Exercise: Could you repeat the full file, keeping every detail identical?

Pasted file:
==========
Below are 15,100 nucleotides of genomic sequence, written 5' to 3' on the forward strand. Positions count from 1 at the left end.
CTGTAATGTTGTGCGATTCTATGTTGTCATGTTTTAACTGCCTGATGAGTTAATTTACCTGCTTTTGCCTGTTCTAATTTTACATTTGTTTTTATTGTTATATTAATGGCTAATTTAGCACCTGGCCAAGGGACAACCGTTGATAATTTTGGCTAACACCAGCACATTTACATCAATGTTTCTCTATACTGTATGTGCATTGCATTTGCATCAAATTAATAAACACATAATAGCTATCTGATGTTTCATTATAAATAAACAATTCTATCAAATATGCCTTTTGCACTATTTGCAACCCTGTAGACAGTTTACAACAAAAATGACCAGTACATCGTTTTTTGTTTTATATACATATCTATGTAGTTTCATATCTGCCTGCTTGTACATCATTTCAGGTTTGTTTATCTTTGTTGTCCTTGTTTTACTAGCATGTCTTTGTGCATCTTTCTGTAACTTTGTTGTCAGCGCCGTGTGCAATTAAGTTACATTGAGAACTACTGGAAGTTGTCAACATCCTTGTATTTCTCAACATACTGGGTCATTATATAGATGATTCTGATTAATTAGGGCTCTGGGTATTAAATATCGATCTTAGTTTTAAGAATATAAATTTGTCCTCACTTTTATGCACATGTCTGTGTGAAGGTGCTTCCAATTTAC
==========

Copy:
Below are 15,100 nucleotides of genomic sequence, written 5' to 3' on the forward strand. Positions count from 1 at the left end.
CTGTAATGTTGTGCGATTCTATGTTGTCATGTTTTAACTGCCTGATGAGTTAATTTACCTGCTTTTGCCTGTTCTAATTTTACATTTGTTTTTATTGTTATATTAATGGCTAATTTAGCACCTGGCCAAGGGACAACCGTTGATAATTTTGGCTAACACCAGCACATTTACATCAATGTTTCTCTATACTGTATGTGCATTGCATTTGCATCAAATTAATAAACACATAATAGCTATCTGATGTTTCATTATAAATAAACAATTCTATCAAATATGCCTTTTGCACTATTTGCAACCCTGTAGACAGTTTACAACAAAAATGACCAGTACATCGTTTTTTGTTTTATATACATATCTATGTAGTTTCATATCTGCCTGCTTGTACATCATTTCAGGTTTGTTTATCTTTGTTGTCCTTGTTTTACTAGCATGTCTTTGTGCATCTTTCTGTAACTTTGTTGTCAGCGCCGTGTGCAATTAAGTTACATTGAGAACTACTGGAAGTTGTCAACATCCTTGTATTTCTCAACATACTGGGTCATTATATAGATGATTCTGATTAATTAGGGCTCTGGGTATTAAATATCGATCTTAGTTTTAAGAATATAAATTTGTCCTCACTTTTATGCACATGTCTGTGTGAAGGTGCTTCCAATTTAC